Koji Uehara steady as he goes

FORT MYERS, Fla. -- Is winning the World Series a life-altering experience?

"No changes," Red Sox closer Koji Uehara insisted Monday.

In Japanese, you would say fuhen (unchanged), which, incidentally, was the title of Uehara's book, although no one brought up whether he would have even become a published author had the Red Sox not won the World Series.

He conceded that yes, his family had thrown him a victory party. "Nothing too dramatic," he said. But that was about it for celebrations, he said.

No mention of his meeting last month with U.S. Ambassador to Japan Caroline Kennedy and Japanese Prime Minister Shinzo Abe, when he and fellow Sox pitcher Junichi Tazawa brought the World Series trophy home and presented Sox jerseys to both Kennedy and the P.M.

The live feeds on Japanese network TV appearances the morning after the Series, when Uehara showed up at Fenway Park around 6 a.m., his handlers having had no more than 30 minutes of sleep? The steady round of appearances, upon returning to Japan after three weeks at his home in Baltimore, on TV variety shows and sports shows, the newspaper front pages and magazine covers, even the comic book? Nah, no mention. No reference to the Twitter account on which he has more than 180,000 followers, or the blog for which he writes almost daily.

"No changes," he said.

Maybe Koji is just modest.

The 38-year-old Uehara did acknowledge, when asked, that one endorsement opportunity had come his way, from Suntory premium malt beer. The beverage will be coming to the States, he said.

"Please try it," he said, mindful of speaking to an audience that wouldn't have to be asked twice.

But ask him to reflect on what was a historic season by a relief pitcher, and he turtles again.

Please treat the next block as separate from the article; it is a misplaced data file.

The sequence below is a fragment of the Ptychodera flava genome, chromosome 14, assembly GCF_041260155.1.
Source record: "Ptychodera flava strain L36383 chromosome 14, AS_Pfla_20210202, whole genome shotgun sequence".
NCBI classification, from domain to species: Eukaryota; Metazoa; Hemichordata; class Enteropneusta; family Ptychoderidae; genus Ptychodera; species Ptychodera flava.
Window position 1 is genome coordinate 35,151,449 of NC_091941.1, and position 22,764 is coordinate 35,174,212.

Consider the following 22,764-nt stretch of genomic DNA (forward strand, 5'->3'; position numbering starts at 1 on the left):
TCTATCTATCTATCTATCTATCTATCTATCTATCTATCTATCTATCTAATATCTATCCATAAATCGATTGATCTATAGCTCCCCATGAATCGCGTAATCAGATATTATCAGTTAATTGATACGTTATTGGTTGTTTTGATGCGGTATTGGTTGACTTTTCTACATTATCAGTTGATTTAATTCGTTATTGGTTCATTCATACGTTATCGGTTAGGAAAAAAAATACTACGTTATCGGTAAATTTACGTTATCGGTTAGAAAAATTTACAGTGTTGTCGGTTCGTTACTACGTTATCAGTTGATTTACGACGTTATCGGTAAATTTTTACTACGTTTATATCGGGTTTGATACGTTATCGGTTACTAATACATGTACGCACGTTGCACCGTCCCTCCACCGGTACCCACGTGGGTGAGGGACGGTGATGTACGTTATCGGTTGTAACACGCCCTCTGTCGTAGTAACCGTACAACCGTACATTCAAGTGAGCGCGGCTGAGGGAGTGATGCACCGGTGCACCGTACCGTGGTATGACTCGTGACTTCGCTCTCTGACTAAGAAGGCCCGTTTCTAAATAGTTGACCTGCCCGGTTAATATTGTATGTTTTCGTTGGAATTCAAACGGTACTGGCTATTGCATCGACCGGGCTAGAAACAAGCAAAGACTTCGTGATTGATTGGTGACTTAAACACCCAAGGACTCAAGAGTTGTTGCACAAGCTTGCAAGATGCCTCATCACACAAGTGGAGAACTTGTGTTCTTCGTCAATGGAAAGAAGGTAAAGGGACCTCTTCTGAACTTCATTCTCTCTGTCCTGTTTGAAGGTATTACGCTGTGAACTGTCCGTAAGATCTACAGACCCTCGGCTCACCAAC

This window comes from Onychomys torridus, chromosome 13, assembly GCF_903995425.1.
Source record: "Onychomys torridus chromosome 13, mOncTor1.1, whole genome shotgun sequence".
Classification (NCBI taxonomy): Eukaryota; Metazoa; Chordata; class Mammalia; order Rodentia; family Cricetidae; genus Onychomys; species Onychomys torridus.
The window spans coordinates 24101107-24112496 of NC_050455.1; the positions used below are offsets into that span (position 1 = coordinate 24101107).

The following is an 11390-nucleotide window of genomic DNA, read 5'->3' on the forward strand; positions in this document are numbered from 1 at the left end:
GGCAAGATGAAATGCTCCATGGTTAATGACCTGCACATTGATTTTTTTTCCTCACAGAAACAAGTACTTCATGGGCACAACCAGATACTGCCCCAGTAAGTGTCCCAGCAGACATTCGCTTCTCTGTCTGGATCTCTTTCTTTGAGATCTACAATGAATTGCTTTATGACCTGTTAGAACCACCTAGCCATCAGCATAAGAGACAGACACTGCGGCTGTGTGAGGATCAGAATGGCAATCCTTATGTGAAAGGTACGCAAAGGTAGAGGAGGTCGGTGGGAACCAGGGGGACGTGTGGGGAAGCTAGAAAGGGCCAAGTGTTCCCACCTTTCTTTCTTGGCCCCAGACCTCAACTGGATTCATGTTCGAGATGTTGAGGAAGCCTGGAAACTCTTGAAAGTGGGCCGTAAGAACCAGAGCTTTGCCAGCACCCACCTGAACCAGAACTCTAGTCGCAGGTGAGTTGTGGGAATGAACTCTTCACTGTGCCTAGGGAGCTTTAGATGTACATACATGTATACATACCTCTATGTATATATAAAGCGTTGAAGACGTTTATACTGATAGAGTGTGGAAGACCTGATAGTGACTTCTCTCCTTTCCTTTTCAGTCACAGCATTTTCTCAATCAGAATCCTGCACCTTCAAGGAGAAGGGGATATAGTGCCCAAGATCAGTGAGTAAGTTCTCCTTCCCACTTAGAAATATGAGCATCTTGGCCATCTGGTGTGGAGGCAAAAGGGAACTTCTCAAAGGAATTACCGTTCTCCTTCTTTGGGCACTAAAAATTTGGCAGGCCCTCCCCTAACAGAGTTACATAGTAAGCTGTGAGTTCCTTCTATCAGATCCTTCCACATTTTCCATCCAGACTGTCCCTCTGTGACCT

"It's all in the past," he said. "I'm still pitching."

Relive the thrill of striking out Matt Carpenter for the final out of Game 6, and leaping into the arms of catcher David Ross?

"I was just trying to get the final out," he said. "That's the only thing I was thinking of. Nothing more, nothing less. Of course, when we finally won it, there was an explosion of joy."

Maybe it's his way of saying that in the midst of all the fanfare over Yu Darvish last year and Masahiro Tanaka this spring, we are guilty of overlooking another Japanese savant in our midst who may have had a season for the ages in 2013, but has been pretty much the same pitcher ever since he arrived on our side of The Pond in 2009.

He has a point. Over the course of Uehara's first four seasons pitching in the big leagues (2009-2012), only four pitchers had a WHIP (walks plus hits per inning) of less than 1, a strikeout rate of greater than 8 per nine innings and a walk rate of less than 2. They were Mariano Rivera, Sergio Romo, Huston Street and Uehara.

Here is his line from 2009 to '12, and in 2013:

So yes, he went from very good to spectacular last season, but he's hinted that he'd appreciate some recognition that he wasn't too shabby before he became a high-fivin' sensation for the Red Sox. That was even a theme during the season in 2013, when he shook his head when asked what had changed for him.

"No changes," he said.

And he's even more emphatic that nothing has changed in his approach to his role with the team. Same preparation, same routines, same absence of entitlement to a closer's job that is obviously his.

"I have to earn it," he said.

What more could he possibly do, short of channeling the ghost of Eck or the Monster, Dick Radatz?

"I don't care about what people think," Uehara said. "Every year is a challenge. I try to make that motivation to be better."

The Sox have contingency plans in place should Uehara break down -- they imported Edward Mujica from St. Louis, they're giving 300-save man Francisco Cordero a non-roster look, Junichi Tazawa has another season under his belt. But make no mistake, the ninth inning remains Koji time.

"As we've come to know, he's a stand-up guy and there are no excuses," manager John Farrell said. "It was even refreshing to hear his comments that I don't want to be given anything, I have to go out and earn my job again."

Uehara appeared for his Monday afternoon media session wearing a red T-shirt that read "High Five, Thank you Koji Uehara Fans" but said he seldom gets asked to offer his trademark gesture, either on the streets of Tokyo or the streets of Boston.

"Only here, by team staff members," he said.

Let's see how long that lasts when the team returns home in April.

Some things may change, Koji.